The ‘True Finns’
When touching down in Finland, people tend to become aware of the True Finns, the populist party whose support has soared from 4.05% in 2007 to 19.05% in the parliamentary elections of 2011, making it the third largest party in the national parliament.
Finland is a young independent nation where society is rooted in agrarian rural culture, and the traditions connected to farming, small communities and a strong welfare state. This can create nostalgia for disappearing values. This, combined with Euroscepticism at having to bail out Eurozone countries in crisis, plays a large role in shaping racist and xenophobic attitudes.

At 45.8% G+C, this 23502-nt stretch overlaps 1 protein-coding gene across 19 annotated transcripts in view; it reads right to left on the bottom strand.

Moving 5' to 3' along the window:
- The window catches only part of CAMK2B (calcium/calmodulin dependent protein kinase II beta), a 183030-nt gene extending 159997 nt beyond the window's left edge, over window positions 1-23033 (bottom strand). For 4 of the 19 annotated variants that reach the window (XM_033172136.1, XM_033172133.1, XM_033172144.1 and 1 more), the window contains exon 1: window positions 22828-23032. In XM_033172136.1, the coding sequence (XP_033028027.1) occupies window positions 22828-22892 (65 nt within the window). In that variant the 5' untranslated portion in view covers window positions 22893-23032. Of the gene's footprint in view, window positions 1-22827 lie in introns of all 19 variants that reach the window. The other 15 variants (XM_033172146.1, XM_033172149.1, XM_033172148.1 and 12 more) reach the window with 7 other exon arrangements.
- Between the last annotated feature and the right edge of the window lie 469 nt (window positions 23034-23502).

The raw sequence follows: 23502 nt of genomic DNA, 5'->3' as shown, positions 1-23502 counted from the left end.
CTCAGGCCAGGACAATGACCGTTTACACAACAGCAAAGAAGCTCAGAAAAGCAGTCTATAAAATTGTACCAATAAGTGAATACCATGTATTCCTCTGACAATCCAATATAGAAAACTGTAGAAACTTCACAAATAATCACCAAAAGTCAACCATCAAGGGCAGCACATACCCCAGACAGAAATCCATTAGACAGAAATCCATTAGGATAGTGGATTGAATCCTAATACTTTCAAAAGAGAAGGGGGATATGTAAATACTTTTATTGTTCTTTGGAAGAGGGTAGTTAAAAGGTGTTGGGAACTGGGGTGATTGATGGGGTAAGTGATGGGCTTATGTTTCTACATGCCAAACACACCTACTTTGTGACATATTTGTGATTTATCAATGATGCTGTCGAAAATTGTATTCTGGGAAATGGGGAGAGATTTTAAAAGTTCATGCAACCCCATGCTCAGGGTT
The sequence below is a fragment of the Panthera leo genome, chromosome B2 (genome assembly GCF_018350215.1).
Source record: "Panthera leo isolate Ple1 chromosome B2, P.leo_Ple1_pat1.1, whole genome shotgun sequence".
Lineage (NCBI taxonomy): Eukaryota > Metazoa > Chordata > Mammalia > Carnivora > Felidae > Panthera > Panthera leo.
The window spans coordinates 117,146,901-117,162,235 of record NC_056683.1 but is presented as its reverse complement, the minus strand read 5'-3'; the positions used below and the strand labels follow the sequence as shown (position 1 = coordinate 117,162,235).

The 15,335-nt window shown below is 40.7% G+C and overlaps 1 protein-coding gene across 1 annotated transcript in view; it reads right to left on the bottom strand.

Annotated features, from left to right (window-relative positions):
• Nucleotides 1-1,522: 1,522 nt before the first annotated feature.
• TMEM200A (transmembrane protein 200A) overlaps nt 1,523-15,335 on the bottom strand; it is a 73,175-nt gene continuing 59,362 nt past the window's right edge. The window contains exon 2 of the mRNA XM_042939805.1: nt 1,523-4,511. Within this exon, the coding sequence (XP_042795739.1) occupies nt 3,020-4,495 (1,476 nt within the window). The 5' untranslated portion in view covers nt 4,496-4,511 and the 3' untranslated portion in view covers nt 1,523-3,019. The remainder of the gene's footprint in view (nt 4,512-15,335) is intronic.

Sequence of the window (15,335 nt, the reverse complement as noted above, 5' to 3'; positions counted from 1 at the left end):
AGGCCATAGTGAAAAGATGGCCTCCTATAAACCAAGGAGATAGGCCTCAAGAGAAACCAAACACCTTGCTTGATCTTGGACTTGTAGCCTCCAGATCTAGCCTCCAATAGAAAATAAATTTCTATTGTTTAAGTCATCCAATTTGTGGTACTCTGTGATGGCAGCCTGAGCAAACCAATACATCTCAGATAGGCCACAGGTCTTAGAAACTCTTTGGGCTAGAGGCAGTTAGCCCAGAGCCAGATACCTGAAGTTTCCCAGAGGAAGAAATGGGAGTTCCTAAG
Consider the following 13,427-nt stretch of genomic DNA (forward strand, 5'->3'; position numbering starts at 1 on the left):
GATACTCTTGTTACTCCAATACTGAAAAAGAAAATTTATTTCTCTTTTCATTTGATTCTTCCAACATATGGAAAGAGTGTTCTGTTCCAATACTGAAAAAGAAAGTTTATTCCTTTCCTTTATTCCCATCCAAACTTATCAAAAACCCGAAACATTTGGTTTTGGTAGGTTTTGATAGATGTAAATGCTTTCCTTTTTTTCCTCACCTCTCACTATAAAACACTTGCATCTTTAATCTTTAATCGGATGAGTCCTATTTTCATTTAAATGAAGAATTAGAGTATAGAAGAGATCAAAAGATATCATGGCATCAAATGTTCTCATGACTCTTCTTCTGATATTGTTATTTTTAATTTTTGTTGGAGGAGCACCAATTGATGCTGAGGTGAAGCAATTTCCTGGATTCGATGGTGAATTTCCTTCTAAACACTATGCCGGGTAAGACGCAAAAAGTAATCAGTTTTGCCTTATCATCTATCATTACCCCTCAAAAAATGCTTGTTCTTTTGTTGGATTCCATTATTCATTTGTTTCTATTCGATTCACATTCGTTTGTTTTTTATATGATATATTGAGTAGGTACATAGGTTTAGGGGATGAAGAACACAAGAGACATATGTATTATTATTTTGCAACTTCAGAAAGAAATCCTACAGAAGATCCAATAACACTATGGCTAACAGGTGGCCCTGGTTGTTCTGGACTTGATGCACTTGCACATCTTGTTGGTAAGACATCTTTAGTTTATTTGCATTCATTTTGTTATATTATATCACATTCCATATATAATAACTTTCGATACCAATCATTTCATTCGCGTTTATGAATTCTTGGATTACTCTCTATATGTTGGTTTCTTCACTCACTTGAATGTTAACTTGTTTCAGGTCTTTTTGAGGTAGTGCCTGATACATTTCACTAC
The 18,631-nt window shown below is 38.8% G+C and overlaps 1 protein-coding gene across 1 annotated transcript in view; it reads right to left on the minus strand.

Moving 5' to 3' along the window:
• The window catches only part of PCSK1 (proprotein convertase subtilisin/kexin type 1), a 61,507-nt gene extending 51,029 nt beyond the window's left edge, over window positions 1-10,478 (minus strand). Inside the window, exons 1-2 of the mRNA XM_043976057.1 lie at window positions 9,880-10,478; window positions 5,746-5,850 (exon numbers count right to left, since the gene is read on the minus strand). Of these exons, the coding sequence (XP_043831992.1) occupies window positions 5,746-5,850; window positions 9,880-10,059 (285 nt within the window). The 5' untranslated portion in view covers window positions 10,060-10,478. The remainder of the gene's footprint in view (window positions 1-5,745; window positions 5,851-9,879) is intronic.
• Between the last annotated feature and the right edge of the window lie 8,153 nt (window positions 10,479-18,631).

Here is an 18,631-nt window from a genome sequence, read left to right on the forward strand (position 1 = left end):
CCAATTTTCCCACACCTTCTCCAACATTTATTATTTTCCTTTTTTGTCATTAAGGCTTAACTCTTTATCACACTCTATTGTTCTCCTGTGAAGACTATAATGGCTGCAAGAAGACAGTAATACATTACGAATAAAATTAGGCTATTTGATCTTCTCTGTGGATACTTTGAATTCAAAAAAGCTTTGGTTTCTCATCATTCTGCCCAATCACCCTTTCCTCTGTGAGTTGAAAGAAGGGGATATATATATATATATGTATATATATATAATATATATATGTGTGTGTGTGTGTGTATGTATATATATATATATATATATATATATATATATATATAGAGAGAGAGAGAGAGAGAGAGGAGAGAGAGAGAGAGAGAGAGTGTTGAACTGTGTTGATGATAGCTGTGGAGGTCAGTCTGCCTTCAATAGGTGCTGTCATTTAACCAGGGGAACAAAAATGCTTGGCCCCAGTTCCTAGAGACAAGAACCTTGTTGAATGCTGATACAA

Since the 2007 elections, immigration concerns have taken centre stage in Finnish politics; absurd when you consider that migrants make up only 4% of the population. A desire to protect and preserve the welfare state has given rise to ethno-nationalism; a belief that some are more deserving than others. Yet both migrant groups and national minorities are victims of racism in Finland, most commonly the Roma, Sami, and Tatar communities.
See all activities in this country: